We all strive to be originals. The one that others want to copy. But can the copy ever surpass the original? You betcha. Consider this: Cher, live in Las Vegas. Then, just an hour later, “Divas” featuring a Cher impersonator. Can you guess who was better?
Yep—the imitator by a long-shot. Which got me thinking: what might make a copy BETTER than the original?
You take a flaw from the genuine article—and make it your calling card. While Cher was behind the curtain making uncountable costume changes, her impersonator was out in front, building a fan base.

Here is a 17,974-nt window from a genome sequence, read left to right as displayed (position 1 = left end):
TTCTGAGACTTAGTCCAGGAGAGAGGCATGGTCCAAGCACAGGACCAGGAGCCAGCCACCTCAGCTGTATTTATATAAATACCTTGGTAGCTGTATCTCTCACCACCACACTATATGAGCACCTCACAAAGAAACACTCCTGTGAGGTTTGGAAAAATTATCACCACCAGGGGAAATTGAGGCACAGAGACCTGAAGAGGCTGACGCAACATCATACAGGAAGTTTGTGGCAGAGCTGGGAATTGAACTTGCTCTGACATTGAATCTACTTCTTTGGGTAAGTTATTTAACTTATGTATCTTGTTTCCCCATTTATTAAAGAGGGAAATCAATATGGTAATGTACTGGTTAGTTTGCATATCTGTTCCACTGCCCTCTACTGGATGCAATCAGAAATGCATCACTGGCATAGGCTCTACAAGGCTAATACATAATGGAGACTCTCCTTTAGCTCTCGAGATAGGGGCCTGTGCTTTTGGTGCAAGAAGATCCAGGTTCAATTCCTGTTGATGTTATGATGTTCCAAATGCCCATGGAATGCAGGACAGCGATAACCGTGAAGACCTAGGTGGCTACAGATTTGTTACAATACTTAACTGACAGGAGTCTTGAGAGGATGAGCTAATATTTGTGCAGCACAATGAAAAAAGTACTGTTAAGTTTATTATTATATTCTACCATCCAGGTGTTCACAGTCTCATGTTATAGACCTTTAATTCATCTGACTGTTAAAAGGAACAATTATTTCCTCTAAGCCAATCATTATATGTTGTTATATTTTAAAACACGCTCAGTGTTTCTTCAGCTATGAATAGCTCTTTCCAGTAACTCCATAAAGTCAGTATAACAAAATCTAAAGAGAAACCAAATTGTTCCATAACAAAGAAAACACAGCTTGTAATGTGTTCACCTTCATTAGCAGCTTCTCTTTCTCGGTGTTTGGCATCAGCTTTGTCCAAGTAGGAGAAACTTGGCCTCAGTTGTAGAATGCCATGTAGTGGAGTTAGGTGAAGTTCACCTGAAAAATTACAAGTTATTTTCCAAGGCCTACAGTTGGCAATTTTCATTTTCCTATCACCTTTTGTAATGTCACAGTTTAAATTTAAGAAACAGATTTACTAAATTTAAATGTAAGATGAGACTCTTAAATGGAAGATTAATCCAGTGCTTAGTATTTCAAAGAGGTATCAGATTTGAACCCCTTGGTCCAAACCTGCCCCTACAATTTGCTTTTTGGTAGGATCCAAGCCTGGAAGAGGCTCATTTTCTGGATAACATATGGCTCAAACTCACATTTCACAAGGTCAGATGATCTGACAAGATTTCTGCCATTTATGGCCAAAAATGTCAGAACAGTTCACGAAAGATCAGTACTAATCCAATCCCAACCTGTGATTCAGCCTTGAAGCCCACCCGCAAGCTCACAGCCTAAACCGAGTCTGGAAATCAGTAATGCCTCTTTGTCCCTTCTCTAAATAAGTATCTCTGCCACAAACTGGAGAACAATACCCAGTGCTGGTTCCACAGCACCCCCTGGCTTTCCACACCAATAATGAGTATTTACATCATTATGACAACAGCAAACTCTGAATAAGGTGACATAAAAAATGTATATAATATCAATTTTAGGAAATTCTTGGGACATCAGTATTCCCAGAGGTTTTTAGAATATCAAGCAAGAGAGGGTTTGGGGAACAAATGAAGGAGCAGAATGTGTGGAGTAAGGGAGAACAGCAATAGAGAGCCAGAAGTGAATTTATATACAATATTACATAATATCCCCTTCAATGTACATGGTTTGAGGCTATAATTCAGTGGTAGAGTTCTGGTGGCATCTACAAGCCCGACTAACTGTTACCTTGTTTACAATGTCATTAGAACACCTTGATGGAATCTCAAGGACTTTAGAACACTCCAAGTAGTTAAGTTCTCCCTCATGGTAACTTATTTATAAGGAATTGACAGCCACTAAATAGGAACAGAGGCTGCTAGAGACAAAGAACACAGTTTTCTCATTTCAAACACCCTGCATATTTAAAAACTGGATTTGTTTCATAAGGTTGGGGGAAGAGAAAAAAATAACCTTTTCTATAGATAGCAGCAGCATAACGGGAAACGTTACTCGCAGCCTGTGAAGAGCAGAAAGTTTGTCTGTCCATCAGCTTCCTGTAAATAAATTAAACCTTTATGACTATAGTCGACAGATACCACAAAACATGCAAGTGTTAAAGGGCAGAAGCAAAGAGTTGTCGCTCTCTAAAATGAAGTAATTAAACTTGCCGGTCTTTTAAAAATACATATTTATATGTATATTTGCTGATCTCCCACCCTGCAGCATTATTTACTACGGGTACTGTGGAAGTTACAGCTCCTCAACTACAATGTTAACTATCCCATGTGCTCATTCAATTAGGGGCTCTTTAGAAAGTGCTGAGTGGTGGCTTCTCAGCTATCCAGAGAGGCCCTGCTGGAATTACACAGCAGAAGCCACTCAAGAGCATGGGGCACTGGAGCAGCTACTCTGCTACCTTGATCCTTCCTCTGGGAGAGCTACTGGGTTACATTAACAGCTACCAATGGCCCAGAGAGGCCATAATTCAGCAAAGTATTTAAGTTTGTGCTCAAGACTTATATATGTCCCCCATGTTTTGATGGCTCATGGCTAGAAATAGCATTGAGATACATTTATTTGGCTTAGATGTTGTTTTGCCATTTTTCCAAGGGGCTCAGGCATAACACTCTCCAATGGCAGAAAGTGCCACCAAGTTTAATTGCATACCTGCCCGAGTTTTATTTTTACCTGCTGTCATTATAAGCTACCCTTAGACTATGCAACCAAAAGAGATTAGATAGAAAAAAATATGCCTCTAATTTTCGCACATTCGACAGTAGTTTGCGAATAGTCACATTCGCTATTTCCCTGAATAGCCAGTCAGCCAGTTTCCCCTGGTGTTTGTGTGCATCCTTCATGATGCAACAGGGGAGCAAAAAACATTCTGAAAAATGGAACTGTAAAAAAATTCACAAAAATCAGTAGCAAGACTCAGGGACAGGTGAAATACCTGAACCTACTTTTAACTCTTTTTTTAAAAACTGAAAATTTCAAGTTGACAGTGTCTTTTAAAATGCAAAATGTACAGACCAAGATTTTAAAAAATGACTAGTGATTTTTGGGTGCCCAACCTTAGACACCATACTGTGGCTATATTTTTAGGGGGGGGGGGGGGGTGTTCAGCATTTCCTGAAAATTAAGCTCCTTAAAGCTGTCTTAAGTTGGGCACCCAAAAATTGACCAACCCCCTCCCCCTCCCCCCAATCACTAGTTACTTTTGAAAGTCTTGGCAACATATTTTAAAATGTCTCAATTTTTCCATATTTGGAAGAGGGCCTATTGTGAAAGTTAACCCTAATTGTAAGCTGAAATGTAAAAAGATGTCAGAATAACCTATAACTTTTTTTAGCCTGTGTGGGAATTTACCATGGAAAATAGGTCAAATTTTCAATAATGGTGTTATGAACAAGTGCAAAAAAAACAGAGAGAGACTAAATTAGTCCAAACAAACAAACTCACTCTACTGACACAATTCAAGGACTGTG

You make it about content, not just window dressing. Cher looked bored in a series of Bob Mackie gowns while her counterpart (still looking every bit the diva) belted her songs out like her life depended on it.
You forge new territory vs resting on your reputation. Cher often simply stood and sang a few bars from her hits while her impersonator led energizing dance numbers with her back-up dancers.
Would I go to another Cher performance? Not a chance. The moral of the story: An original who loses her edge can command an audience (and premium fees) for a limited time only. But a “copy” who has found a better niche can steal the show.